Red: Well I always keep my eyes and ears open because things such as that can inspire you on your next song, and Hip-Hop is all about what you see and hear, it’s about the truth. So if I’m seeing violence or if I’m seeing the ‘bitches and bling’ as you put it, I’m going to talk about it, but it’s down to the rapper if they want to promote it as a good or bad thing, so there it is again, it’s up to the individual to make the choice. But you can’t blame a type music for violence, that’s just a pathetic excuse, because violence and unlawful crimes have been happening since the birth of mankind, I’m pretty sure The Romans or The Vikings didn’t get down to 50 Cent.
What kinda stuff do you like to do away from rapping and that?
Red: Weekdays it’s all music and work, on the weekends I turn into a party animal! I like to go out and have a good time, I’ve got a split personality, one minute I’m quiet and the next minute I’m loud, I’m the most introverted extrovert you could ever meet! I always try my best to attend gigs showcasing new talent, the last thing I attended was Project Talent, I feel the urban UK music scene needs more support, I mean there so much talent out there and if labels took more chances they would be successful.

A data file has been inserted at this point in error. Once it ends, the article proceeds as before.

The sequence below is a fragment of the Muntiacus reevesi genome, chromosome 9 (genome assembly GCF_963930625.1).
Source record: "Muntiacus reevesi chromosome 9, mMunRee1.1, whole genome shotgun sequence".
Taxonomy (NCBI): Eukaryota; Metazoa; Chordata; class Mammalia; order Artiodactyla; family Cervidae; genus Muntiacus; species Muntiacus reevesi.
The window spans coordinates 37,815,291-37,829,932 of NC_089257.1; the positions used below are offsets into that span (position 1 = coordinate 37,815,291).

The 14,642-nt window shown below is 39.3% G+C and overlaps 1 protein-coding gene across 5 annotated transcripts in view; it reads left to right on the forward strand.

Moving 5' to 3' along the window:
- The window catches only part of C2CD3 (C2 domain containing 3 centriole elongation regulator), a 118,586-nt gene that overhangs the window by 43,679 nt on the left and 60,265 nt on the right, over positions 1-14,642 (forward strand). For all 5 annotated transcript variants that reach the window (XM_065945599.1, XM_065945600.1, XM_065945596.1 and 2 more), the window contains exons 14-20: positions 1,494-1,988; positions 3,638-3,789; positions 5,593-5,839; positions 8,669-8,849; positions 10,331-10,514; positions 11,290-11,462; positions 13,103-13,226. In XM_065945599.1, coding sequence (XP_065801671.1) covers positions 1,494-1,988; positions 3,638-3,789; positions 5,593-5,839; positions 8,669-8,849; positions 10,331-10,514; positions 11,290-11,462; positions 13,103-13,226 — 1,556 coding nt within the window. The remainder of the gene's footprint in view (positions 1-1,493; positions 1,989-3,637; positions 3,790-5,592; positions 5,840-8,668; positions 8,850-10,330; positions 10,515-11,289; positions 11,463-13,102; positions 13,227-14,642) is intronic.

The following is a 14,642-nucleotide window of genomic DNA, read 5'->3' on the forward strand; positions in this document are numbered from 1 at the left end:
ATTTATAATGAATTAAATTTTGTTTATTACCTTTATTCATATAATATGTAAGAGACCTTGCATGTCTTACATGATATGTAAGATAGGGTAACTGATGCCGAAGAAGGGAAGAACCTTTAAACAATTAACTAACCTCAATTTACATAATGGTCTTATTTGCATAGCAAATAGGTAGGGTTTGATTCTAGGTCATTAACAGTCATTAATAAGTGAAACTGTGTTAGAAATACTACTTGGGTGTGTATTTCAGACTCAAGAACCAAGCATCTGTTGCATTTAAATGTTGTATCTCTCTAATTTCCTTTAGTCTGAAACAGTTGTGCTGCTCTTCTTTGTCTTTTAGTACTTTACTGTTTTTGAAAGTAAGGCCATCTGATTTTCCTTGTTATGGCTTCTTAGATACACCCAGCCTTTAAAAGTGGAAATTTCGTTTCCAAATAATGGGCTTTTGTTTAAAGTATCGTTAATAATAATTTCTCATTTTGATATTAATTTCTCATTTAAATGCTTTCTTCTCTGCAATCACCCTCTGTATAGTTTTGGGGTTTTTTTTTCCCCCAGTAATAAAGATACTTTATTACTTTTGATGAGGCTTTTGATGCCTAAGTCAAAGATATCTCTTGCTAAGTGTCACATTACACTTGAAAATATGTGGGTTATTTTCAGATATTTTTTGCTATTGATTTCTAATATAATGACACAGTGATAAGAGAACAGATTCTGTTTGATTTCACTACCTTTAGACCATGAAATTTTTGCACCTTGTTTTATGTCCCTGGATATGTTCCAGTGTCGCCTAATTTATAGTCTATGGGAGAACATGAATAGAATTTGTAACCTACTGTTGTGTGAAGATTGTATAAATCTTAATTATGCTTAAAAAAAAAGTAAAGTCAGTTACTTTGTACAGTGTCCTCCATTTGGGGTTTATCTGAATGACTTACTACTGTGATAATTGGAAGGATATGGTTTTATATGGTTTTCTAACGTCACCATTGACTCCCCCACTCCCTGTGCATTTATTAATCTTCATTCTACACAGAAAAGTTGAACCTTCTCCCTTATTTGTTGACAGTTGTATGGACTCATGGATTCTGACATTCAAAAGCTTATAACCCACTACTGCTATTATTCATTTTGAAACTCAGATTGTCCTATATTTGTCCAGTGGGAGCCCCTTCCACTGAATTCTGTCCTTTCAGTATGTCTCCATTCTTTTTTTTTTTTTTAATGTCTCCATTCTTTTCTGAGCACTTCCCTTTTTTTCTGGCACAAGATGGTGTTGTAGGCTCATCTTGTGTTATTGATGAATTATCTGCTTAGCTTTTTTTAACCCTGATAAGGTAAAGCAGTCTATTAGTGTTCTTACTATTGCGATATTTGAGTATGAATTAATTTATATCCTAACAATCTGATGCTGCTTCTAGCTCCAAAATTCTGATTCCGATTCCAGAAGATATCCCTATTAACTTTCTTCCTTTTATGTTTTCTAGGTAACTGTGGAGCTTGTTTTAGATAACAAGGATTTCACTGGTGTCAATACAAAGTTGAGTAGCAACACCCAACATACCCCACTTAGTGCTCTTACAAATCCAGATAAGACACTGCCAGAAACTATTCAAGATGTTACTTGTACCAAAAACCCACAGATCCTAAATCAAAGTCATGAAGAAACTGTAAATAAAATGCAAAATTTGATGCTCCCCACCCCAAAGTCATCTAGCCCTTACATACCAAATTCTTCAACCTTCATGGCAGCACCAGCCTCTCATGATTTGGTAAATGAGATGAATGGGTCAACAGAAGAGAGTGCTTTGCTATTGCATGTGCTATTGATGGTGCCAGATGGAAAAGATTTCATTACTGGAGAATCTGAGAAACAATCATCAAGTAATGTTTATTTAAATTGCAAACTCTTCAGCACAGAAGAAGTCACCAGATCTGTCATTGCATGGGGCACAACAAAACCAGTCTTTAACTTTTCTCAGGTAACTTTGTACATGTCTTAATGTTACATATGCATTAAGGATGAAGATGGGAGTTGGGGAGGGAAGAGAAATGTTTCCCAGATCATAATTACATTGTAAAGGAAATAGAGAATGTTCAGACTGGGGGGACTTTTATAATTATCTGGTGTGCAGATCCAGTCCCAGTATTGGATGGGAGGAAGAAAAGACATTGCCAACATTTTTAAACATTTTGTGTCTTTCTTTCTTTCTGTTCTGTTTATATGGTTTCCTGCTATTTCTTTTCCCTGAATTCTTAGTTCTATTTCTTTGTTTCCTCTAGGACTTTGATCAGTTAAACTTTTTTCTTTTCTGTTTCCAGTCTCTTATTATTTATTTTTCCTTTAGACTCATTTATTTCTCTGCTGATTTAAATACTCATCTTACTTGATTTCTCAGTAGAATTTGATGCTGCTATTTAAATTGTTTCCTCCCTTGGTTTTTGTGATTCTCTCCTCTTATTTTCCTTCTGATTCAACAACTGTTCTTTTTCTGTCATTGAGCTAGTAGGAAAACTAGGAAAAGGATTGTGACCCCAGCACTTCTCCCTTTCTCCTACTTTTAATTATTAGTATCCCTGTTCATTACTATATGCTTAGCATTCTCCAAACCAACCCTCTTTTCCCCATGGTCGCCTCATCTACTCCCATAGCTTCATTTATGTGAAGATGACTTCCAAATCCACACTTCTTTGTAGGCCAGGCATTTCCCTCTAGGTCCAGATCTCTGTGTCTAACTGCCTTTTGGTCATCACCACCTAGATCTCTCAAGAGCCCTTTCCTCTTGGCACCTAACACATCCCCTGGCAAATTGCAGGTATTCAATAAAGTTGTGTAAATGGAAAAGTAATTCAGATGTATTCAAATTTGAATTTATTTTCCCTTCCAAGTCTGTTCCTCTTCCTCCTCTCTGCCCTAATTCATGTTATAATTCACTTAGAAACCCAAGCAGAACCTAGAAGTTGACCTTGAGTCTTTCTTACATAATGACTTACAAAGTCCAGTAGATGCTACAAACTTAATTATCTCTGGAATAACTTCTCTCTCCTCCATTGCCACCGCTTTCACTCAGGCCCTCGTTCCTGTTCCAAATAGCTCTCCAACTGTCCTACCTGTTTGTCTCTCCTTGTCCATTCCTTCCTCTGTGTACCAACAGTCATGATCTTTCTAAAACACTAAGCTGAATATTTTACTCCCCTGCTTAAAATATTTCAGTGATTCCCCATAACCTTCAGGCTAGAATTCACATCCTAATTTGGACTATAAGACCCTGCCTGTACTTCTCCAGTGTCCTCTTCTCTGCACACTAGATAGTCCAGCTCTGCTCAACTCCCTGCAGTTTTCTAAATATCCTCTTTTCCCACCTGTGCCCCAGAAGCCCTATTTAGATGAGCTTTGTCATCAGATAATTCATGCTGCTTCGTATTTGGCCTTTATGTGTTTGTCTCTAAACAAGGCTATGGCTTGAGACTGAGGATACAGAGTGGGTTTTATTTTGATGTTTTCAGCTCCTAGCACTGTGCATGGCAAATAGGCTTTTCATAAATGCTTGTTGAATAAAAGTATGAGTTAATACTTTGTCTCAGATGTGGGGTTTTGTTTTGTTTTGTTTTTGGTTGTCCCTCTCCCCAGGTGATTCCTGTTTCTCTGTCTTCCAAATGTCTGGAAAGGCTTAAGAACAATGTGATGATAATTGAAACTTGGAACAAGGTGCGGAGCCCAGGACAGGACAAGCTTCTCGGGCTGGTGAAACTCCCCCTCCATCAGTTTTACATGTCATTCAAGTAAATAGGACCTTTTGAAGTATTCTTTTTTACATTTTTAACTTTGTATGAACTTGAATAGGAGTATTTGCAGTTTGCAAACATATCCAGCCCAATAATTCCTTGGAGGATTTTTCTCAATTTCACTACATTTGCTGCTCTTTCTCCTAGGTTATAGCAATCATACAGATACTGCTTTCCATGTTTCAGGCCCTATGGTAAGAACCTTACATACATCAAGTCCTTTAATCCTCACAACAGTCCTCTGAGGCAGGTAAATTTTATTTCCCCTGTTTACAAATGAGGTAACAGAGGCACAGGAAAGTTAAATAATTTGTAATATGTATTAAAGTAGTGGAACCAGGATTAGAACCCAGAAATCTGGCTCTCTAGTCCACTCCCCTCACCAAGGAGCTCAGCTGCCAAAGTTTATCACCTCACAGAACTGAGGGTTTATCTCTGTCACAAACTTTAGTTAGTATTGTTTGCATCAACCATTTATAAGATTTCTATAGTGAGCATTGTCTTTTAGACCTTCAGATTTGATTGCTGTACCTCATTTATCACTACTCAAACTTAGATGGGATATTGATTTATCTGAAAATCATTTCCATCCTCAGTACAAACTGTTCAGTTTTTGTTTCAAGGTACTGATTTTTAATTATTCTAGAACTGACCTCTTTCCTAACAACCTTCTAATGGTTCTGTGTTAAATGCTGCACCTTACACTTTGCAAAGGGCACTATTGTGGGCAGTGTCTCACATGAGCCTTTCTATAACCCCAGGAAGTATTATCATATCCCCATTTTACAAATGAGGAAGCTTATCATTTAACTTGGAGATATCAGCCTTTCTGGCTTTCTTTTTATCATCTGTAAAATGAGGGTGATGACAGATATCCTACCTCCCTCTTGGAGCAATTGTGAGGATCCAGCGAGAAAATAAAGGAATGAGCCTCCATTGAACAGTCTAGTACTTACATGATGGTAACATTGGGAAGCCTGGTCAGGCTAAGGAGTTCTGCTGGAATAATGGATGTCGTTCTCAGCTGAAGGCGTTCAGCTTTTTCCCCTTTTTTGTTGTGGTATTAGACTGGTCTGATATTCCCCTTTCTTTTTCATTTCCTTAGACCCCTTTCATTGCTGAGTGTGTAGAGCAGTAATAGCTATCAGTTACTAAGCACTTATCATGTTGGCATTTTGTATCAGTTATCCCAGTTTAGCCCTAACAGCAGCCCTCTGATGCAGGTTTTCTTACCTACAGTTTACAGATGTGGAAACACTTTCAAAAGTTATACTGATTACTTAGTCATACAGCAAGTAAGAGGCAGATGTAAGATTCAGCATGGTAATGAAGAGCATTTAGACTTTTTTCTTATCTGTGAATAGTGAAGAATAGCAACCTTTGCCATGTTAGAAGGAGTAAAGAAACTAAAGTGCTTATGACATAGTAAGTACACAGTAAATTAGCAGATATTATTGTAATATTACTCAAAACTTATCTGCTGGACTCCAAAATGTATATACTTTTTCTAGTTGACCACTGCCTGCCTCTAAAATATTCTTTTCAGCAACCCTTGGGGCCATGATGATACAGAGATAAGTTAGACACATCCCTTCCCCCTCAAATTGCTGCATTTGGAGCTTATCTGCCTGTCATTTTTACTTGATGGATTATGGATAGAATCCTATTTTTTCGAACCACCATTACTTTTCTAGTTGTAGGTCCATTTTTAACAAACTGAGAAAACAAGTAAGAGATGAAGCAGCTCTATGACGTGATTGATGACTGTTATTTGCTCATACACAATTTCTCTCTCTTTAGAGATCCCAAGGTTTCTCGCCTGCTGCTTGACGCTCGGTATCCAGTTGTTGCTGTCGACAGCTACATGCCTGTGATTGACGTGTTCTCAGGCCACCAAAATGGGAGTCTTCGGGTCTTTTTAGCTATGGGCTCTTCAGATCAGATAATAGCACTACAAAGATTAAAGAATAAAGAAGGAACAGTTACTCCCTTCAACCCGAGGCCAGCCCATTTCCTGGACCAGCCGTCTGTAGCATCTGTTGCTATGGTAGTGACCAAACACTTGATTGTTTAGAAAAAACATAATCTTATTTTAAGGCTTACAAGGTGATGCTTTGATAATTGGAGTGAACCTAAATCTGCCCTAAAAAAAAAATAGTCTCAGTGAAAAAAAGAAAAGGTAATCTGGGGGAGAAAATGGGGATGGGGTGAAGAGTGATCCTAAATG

I went to an A&R meeting the other day with a label, I won’t mention which one but they based the successful candidates demo’s on if they sound like someone who is already out there, and this needs to stop because this is the thing which is preventing people from being original. I also think shows like X factor, even though they’re entertaining to watch, are just looking for one hit wonders to make quick money via getting that Christmas number 1, whilst that is happening the next Mariah Carey is getting over looked. Just my opinion.
I know I accidentally belled you when you were at Uni the other day. What're you working on there?